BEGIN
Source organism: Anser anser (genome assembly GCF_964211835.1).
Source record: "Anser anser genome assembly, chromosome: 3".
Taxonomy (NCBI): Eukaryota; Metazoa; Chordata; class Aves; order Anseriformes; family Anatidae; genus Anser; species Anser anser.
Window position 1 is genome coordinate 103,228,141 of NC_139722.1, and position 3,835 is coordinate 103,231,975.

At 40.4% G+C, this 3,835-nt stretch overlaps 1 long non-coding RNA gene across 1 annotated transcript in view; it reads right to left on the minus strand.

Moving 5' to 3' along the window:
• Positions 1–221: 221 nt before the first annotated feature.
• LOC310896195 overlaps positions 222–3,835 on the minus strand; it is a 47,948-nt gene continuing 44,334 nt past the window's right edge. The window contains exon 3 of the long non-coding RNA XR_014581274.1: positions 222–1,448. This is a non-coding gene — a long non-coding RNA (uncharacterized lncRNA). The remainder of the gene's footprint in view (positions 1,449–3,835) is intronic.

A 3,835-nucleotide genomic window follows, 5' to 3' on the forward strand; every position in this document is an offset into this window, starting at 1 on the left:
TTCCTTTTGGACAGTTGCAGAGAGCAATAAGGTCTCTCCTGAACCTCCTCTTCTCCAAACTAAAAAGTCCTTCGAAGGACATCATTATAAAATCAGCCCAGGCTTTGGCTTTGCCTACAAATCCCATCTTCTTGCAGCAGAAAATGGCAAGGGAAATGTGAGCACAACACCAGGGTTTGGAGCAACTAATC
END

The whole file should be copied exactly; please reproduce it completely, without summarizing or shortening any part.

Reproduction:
Source organism: Anser anser (genome assembly GCF_964211835.1).
Source record: "Anser anser genome assembly, chromosome: 3".
Taxonomy (NCBI): Eukaryota; Metazoa; Chordata; class Aves; order Anseriformes; family Anatidae; genus Anser; species Anser anser.
Window position 1 is genome coordinate 103,228,141 of NC_139722.1, and position 3,835 is coordinate 103,231,975.

At 40.4% G+C, this 3,835-nt stretch overlaps 1 long non-coding RNA gene across 1 annotated transcript in view; it reads right to left on the minus strand.

Moving 5' to 3' along the window:
• Positions 1–221: 221 nt before the first annotated feature.
• LOC310896195 overlaps positions 222–3,835 on the minus strand; it is a 47,948-nt gene continuing 44,334 nt past the window's right edge. The window contains exon 3 of the long non-coding RNA XR_014581274.1: positions 222–1,448. This is a non-coding gene — a long non-coding RNA (uncharacterized lncRNA). The remainder of the gene's footprint in view (positions 1,449–3,835) is intronic.

A 3,835-nucleotide genomic window follows, 5' to 3' on the forward strand; every position in this document is an offset into this window, starting at 1 on the left:
TTCCTTTTGGACAGTTGCAGAGAGCAATAAGGTCTCTCCTGAACCTCCTCTTCTCCAAACTAAAAAGTCCTTCGAAGGACATCATTATAAAATCAGCCCAGGCTTTGGCTTTGCCTACAAATCCCATCTTCTTGCAGCAGAAAATGGCAAGGGAAATGTGAGCACAACACCAGGGTTTGGAGCAACTAATC